Delicacy is a charming romantic movie. Audrey Tautou is beautiful as an intelligent confident woman.
Delicacy opens with a young man sitting in a cafe in Paris. A beautiful woman walks in and we hear the voice over narration of his thoughts. He wants to talk to her, but no he shouldn't. He day dreams about what she will order. Some might say in typical French style, he debates with himself over what she will order. He decides, if she orders this, he will talk to her. It turns out to be a very romantic magic moment in the film.
This film deserves to be watched without knowing much more of the plot. There are some wonderful and some not so wonderful surprises along the way. All are worth discovering without spoilers. I will try not to spoil any of those moments.
The title is a bit deceptive; it is not about food or some rare food. Instead it is about treating people in a kind delicate manner, with love and affection. The scenes in Paris are gorgeous. This is not tourist land Paris (well there are a few scenes with the Eifel Tour in the background), but more the places where people work and live. The scenes in the country are equally beautiful. The country scenes were shot North West of Paris, just in the country outside of suburbia, near Cergy at Montgeroult - Courcelles, Montgeroult, France.
Audrey Tautou's (Amelie) movie roles up to this point have been a bit on the quirky crazy side. In this film, she leaves all that behind and is a very normal intelligent woman, Nathalie. I like her in this film the best. Francois, played by Pio Marmai, is handsome, care free, and the perfect leading man. The other romantic interest, Markus, played by Francois Damiens, is the most unlikely person ever to be paired with Nathalie. Bruno Todeshini does an excellent job as the creepy inappropriate boss, Charles. The supporting cast is strong, especially Nathalie's friends and relatives.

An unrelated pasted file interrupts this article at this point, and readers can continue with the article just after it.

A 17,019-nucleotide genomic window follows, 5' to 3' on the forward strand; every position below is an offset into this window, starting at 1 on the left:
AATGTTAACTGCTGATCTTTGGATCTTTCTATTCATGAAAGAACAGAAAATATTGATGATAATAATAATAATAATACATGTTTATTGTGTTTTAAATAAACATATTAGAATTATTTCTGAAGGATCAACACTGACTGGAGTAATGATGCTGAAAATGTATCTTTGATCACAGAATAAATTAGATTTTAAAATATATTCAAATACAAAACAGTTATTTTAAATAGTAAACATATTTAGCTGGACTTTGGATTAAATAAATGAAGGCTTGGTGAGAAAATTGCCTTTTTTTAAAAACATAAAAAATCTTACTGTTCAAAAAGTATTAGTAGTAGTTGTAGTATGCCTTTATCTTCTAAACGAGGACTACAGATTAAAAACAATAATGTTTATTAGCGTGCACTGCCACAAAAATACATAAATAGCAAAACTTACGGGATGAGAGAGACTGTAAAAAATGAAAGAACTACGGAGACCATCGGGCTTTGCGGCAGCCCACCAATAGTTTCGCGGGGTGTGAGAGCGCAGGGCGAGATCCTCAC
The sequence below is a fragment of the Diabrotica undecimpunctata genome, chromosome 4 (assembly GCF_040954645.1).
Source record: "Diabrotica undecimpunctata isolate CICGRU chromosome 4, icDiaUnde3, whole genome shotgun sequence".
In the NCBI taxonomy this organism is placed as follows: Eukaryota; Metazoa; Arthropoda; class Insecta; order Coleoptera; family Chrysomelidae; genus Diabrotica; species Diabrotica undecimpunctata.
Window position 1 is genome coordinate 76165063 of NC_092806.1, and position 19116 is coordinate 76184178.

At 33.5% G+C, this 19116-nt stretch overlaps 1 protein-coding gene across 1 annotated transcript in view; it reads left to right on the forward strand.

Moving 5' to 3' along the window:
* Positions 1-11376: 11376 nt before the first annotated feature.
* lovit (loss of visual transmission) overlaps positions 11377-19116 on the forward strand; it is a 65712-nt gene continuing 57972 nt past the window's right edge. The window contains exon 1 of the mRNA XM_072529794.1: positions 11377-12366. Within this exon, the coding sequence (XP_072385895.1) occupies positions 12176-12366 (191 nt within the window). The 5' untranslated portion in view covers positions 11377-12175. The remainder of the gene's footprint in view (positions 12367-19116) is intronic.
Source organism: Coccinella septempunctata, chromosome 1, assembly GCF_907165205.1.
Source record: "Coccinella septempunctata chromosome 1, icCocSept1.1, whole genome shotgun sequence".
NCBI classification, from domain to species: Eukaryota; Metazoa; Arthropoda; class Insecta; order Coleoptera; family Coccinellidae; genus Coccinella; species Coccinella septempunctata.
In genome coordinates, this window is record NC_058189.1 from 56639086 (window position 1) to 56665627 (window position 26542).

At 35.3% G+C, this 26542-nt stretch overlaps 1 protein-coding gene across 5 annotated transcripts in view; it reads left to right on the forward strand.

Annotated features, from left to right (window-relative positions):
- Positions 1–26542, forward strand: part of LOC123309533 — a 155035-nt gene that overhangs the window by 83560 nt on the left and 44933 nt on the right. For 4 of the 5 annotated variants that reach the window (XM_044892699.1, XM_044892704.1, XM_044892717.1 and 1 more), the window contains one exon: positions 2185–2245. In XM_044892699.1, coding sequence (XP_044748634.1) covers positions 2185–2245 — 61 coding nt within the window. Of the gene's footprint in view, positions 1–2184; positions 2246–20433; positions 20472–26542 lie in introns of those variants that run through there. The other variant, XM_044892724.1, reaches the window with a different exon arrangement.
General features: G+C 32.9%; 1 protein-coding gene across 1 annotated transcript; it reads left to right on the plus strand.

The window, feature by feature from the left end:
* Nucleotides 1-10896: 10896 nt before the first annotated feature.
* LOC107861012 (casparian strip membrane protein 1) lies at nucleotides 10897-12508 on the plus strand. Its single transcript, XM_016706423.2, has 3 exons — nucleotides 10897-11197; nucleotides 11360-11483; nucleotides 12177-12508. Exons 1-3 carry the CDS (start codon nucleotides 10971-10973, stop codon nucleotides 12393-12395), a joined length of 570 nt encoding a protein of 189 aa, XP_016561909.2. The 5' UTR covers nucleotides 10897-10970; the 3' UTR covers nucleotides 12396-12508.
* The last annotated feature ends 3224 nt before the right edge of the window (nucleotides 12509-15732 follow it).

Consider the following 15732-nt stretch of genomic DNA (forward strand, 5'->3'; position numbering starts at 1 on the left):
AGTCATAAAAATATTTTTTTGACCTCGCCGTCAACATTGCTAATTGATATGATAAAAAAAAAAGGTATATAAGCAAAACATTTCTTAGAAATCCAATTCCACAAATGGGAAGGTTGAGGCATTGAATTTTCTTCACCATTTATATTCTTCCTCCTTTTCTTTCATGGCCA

The real stars of this film are behind the scenes, the Foenkinos brothers, David and Stephane. David wrote the novel this film is based on, and then turned around and wrote the screenplay. He is also credited with codirecting the film with his brother. It is remarkable that anybody this close to the story could have made such a wonderful film. The camera work, the pacing, the lighting, and the sound, were outstanding.
The film is almost two hours long (108 minutes). There were a few moments where the editing could have been a bit tighter, maybe 10 minutes less would have been better.
The soundtrack is beautiful. Most of the songs were written and performed by Emilie Simon. Simon has a quirky strange voice that is a nice contrast to the film. The samples here are well worth a listen, Franky Knight.
The film is rated PG-13. There is no nudity. There is a little bit of strong language in the subtitles. There are a few bedroom scenes, but it isn't clear that anybody is making love. Overall, this is an honest PG-13 film that 13 year olds could easily watch; the directors did not push the rating envelope. The film is presented in French with English subtitles.
The DVD includes two featurettes, an interview with Audrey Tautou, and a making of. The French seem to know exactly how to make these bonus features. They manage to extend the film, develop a deeper understanding of what happened and why. After watching the film, I enjoyed both shorts.
The film is about relationships, and finding love. It is also about details and a man paying close attention to the woman he loves then doing those small things that are ultimately incredibly easy to do but mean so much. It is the small gesture.